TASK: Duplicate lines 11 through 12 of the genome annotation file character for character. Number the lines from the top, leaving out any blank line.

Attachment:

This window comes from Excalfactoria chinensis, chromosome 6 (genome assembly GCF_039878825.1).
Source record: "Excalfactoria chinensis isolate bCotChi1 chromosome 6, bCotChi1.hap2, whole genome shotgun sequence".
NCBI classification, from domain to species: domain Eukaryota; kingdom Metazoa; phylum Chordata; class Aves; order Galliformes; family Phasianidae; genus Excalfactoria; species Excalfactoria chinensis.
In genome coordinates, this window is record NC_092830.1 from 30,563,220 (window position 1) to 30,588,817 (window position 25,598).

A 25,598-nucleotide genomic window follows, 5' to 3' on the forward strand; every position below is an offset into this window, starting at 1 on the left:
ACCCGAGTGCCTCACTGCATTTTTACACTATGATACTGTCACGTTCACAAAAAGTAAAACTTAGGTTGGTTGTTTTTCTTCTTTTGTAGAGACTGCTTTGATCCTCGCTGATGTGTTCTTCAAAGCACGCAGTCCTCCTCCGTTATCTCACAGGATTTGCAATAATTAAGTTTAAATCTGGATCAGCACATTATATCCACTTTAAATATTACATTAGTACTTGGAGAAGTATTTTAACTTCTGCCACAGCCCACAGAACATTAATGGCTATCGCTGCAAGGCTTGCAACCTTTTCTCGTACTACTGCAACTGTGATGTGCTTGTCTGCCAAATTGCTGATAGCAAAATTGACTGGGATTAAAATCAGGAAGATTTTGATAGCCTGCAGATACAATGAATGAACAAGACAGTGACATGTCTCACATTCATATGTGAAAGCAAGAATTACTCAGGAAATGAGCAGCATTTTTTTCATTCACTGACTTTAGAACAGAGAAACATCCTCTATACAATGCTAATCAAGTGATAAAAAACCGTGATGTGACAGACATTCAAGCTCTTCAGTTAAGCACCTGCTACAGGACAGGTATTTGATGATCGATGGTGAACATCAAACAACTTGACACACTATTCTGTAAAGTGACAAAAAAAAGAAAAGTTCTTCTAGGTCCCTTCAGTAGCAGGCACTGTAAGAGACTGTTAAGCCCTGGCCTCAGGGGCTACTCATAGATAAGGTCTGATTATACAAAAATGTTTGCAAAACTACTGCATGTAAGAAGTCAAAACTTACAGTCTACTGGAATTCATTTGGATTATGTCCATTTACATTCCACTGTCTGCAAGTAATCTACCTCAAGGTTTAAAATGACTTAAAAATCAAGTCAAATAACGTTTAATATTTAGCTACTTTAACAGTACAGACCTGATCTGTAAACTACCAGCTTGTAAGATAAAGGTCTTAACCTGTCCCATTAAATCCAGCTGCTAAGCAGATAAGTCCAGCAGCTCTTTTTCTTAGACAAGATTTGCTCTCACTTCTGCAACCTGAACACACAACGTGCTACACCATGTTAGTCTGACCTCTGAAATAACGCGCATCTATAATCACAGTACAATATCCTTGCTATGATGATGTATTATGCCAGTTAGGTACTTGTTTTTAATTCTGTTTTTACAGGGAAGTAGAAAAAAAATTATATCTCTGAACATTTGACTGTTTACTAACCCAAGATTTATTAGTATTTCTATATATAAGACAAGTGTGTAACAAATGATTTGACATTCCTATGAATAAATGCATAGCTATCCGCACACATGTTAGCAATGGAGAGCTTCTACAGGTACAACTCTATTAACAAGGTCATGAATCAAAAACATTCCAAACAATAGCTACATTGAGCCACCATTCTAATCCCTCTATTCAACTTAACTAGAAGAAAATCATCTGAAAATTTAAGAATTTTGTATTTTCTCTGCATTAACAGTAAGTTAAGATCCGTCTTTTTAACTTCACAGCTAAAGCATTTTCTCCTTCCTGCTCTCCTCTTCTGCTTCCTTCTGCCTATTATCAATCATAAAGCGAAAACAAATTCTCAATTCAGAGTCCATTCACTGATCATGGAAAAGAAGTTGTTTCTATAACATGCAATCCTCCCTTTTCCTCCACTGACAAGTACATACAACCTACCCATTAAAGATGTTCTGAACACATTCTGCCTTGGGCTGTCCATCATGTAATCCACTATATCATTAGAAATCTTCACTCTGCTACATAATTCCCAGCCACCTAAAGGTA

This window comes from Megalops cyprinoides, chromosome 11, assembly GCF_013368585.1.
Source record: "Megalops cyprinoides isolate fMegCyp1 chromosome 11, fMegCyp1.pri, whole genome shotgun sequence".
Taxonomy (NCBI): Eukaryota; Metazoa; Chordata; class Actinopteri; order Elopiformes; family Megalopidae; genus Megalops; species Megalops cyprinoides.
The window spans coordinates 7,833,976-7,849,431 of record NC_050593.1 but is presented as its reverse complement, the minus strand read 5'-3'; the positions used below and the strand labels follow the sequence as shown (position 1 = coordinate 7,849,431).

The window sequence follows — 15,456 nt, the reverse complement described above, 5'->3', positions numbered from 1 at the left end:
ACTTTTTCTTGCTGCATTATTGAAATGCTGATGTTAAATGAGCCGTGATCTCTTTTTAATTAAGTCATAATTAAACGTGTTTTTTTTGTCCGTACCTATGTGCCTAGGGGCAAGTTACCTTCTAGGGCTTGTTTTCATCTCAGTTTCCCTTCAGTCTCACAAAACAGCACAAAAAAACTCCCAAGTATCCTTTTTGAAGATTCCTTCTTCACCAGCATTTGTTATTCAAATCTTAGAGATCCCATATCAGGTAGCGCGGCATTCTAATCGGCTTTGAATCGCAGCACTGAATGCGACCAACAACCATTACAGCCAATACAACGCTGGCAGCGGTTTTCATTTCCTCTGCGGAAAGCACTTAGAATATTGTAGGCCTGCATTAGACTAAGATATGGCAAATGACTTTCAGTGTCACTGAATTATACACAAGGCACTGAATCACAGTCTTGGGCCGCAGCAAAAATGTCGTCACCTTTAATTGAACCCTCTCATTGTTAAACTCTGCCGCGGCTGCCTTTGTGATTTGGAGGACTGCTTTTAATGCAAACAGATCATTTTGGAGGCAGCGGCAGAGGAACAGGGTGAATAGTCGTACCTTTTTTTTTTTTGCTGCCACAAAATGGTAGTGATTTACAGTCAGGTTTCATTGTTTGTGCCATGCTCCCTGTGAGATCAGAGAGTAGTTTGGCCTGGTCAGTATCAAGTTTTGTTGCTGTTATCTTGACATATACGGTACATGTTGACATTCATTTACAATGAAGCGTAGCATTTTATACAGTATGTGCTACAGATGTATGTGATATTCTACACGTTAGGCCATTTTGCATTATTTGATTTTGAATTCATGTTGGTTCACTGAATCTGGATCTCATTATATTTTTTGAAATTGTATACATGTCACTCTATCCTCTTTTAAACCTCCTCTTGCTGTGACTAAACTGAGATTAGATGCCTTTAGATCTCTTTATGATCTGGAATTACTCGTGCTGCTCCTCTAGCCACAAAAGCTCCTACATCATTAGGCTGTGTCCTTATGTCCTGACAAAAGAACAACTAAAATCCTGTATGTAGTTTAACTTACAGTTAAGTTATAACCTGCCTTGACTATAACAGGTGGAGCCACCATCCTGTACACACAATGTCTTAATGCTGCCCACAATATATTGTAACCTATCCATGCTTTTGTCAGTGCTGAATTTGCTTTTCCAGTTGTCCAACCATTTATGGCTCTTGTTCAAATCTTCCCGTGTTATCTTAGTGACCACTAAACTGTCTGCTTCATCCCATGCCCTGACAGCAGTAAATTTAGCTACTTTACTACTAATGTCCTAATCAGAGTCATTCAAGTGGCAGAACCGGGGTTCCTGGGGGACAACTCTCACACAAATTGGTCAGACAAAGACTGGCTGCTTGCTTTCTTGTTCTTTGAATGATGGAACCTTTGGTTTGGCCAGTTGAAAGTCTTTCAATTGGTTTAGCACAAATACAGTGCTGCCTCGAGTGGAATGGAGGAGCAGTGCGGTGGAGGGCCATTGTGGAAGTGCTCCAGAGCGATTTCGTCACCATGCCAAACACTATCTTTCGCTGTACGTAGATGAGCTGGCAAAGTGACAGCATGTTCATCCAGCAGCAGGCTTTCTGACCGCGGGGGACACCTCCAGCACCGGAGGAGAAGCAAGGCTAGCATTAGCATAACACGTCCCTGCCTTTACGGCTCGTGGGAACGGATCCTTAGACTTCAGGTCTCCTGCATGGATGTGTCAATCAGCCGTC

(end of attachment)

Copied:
The window sequence follows — 15,456 nt, the reverse complement described above, 5'->3', positions numbered from 1 at the left end:
ACTTTTTCTTGCTGCATTATTGAAATGCTGATGTTAAATGAGCCGTGATCTCTTTTTAATTAAGTCATAATTAAACGTGTTTTTTTTGTCCGTACCTATGTGCCTAGGGGCAAGTTACCTTCTAGGGCTTGTTTTCATCTCAGTTTCCCTTCAGTCTCACAAAACAGCACAAAAAAACTCCCAAGTATCCTTTTTGAAGATTCCTTCTTCACCAGCATTTGTTATTCAAATCTTAGAGATCCCATATCAGGTAGCGCGGCATTCTAATCGGCTTTGAATCGCAGCACTGAATGCGACCAACAACCATTACAGCCAATACAACGCTGGCAGCGGTTTTCATTTCCTCTGCGGAAAGCACTTAGAATATTGTAGGCCTGCATTAGACTAAGATATGGCAAATGACTTTCAGTGTCACTGAATTATACACAAGGCACTGAATCACAGTCTTGGGCCGCAGCAAAAATGTCGTCACCTTTAATTGAACCCTCTCATTGTTAAACTCTGCCGCGGCTGCCTTTGTGATTTGGAGGACTGCTTTTAATGCAAACAGATCATTTTGGAGGCAGCGGCAGAGGAACAGGGTGAATAGTCGTACCTTTTTTTTTTTTGCTGCCACAAAATGGTAGTGATTTACAGTCAGGTTTCATTGTTTGTGCCATGCTCCCTGTGAGATCAGAGAGTAGTTTGGCCTGGTCAGTATCAAGTTTTGTTGCTGTTATCTTGACATATACGGTACATGTTGACATTCATTTACAATGAAGCGTAGCATTTTATACAGTATGTGCTACAGATGTATGTGATATTCTACACGTTAGGCCATTTTGCATTATTTGATTTTGAATTCATGTTGGTTCACTGAATCTGGATCTCATTATATTTTTTGAAATTGTATACATGTCACTCTATCCTCTTTTAAACCTCCTCTTGCTGTGACTAAACTGAGATTAGATGCCTTTAGATCTCTTTATGATCTGGAATTACTCGTGCTGCTCCTCTAGCCACAAAAGCTCCTACATCATTAGGCTGTGTCCTTATGTCCTGACAAAAGAACAACTAAAATCCTGTATGTAGTTTAACTTACAGTTAAGTTATAACCTGCCTTGACTATAACAGGTGGAGCCACCATCCTGTACACACAATGTCTTAATGCTGCCCACAATATATTGTAACCTATCCATGCTTTTGTCAGTGCTGAATTTGCTTTTCCAGTTGTCCAACCATTTATGGCTCTTGTTCAAATCTTCCCGTGTTATCTTAGTGACCACTAAACTGTCTGCTTCATCCCATGCCCTGACAGCAGTAAATTTAGCTACTTTACTACTAATGTCCTAATCAGAGTCATTCAAGTGGCAGAACCGGGGTTCCTGGGGGACAACTCTCACACAAATTGGTCAGACAAAGACTGGCTGCTTGCTTTCTTGTTCTTTGAATGATGGAACCTTTGGTTTGGCCAGTTGAAAGTCTTTCAATTGGTTTAGCACAAATACAGTGCTGCCTCGAGTGGAATGGAGGAGCAGTGCGGTGGAGGGCCATTGTGGAAGTGCTCCAGAGCGATTTCGTCACCATGCCAAACACTATCTTTCGCTGTACGTAGATGAGCTGGCAAAGTGACAGCATGTTCATCCAGCAGCAGGCTTTCTGACCGCGGGGGACACCTCCAGCACCGGAGGAGAAGCAAGGCTAGCATTAGCATAACACGTCCCTGCCTTTACGGCTCGTGGGAACGGATCCTTAGACTTCAGGTCTCCTGCATGGATGTGTCAATCAGCCGTC